Coping With FAP The Roll of Patients’ Associations
This is our personal story of how two senior citizens found out about familial adenomatous polyposis (FAP) late in life. Circumstances gave us the time to investigate and understand FAP from a layman’s point of view and also to help others come to terms with the challenge of FAP. We recognised the need for uncomplicated information for those affected by FAP and for a centralised point for this information without the need to scour the internet. So FAPGene (http://www.fapgene.org.uk) was born. Those searching on the internet for information about the APC gene which is linked to FAP are most likely to have found a mass of technical articles often requiring a subscription. We found that a search for FAP is far more productive to a patient’s needs. Very early on we found that patients/individuals often made initial contact via email with no further enquiry after the information they needed was passed on. This is reflected in our article where FAP is described as a lonely disease. One of the success points shown is our ability to work with health professionals and not cross that border into providing medical information. Again, many patients/individuals were given contact numbers for these medical questions. The question of whether FAPGene will progress to a true support group or patient association depends on several things including the age of John and Mick and their own state of health. At the moment they are fortunately able to continue improving the scope of FAPGene but the future is uncertain.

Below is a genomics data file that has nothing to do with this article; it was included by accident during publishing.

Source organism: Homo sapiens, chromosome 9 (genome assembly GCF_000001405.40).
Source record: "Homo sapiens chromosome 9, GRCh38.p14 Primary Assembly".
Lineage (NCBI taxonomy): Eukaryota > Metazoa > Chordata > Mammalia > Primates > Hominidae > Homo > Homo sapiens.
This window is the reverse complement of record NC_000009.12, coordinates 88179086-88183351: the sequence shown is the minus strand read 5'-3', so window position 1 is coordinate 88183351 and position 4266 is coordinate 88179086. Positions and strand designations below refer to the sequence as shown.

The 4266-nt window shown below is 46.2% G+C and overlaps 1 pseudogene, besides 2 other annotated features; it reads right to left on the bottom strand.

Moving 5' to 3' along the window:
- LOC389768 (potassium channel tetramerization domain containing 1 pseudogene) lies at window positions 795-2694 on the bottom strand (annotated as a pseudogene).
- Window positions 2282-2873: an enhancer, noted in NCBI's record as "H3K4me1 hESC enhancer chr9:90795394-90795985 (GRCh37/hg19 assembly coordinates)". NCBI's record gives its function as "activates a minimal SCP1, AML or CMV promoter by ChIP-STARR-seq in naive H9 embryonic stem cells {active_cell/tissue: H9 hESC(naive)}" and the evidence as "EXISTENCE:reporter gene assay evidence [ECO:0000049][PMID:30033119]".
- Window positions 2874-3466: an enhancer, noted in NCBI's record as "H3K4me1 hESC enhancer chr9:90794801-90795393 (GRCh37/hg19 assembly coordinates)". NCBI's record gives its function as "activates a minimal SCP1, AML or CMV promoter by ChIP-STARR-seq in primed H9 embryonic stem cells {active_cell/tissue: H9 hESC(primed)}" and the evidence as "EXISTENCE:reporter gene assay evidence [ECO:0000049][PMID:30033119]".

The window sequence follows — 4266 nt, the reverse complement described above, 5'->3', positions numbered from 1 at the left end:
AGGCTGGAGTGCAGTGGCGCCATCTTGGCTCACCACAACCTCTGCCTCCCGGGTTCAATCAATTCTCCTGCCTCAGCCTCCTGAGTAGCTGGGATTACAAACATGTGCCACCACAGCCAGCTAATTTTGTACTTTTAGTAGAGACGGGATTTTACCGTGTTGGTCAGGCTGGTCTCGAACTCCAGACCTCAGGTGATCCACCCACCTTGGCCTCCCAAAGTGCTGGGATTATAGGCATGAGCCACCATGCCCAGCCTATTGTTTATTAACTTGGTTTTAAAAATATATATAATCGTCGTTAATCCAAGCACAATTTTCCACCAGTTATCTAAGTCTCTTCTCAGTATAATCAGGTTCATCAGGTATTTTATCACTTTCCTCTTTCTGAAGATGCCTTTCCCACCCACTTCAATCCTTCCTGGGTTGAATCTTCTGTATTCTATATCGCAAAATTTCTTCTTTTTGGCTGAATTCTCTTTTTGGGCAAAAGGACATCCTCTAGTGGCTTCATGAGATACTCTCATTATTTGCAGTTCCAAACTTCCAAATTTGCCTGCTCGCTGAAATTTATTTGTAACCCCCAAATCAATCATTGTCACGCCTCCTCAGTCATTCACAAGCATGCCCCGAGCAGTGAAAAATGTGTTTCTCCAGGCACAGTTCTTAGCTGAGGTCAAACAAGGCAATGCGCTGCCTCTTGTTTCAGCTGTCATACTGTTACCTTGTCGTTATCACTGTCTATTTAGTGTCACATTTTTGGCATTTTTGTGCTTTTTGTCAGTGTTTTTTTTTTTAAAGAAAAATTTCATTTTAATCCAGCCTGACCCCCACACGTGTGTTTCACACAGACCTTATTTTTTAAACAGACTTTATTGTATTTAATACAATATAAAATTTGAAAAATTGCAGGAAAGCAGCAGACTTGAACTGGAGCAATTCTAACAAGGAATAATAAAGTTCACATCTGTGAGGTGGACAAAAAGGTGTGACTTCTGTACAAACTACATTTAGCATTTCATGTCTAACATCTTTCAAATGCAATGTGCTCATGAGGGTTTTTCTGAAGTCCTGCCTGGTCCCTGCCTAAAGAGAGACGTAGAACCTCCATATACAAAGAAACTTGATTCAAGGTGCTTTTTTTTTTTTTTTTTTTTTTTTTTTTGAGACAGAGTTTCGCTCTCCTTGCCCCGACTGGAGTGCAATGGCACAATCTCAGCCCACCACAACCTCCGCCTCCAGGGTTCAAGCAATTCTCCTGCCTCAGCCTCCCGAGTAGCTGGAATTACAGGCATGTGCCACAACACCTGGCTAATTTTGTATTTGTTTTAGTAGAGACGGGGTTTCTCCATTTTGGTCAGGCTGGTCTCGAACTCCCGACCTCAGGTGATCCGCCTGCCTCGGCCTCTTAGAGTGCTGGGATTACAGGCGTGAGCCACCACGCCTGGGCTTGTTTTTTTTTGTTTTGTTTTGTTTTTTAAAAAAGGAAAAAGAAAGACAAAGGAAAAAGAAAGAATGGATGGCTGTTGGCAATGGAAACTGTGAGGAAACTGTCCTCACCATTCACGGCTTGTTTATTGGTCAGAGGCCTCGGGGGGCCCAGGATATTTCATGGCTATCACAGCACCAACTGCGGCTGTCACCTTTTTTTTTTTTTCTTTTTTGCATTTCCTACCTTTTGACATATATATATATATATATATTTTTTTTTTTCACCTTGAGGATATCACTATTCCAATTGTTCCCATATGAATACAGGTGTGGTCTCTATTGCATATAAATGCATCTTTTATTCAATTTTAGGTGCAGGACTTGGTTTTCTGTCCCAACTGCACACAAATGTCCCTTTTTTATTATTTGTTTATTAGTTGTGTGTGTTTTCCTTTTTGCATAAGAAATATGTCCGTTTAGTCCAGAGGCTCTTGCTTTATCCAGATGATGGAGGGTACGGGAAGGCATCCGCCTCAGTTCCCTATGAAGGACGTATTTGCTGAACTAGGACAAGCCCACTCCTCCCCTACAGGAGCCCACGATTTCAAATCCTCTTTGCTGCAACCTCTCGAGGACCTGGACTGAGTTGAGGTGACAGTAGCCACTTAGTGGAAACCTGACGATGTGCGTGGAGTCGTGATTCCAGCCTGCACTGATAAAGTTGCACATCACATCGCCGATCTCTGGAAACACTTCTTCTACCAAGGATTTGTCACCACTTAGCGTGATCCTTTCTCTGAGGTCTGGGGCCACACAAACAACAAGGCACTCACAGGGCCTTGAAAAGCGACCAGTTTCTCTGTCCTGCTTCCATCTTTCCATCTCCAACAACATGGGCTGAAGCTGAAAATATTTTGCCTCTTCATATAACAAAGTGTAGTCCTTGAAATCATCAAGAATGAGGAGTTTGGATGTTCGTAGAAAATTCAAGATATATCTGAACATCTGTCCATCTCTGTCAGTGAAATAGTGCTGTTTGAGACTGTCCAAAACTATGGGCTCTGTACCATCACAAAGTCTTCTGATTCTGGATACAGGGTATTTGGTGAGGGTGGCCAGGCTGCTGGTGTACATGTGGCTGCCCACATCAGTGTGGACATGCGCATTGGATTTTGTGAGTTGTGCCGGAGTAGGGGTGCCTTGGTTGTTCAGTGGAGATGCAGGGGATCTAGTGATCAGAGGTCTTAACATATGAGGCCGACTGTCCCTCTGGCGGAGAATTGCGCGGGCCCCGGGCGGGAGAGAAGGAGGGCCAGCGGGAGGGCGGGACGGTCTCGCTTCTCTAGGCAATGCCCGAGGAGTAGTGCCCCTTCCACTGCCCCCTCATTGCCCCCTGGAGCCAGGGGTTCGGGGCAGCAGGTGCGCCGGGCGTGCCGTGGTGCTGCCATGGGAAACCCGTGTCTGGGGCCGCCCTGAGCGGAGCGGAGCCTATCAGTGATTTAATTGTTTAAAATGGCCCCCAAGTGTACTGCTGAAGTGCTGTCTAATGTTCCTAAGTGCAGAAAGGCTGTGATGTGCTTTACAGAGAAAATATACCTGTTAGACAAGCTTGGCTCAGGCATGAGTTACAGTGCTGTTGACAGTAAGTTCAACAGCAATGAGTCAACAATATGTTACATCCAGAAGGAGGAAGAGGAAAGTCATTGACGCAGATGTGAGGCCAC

KeywordsEducation Familial adenomatous polyposis Forums Information days Support Websites
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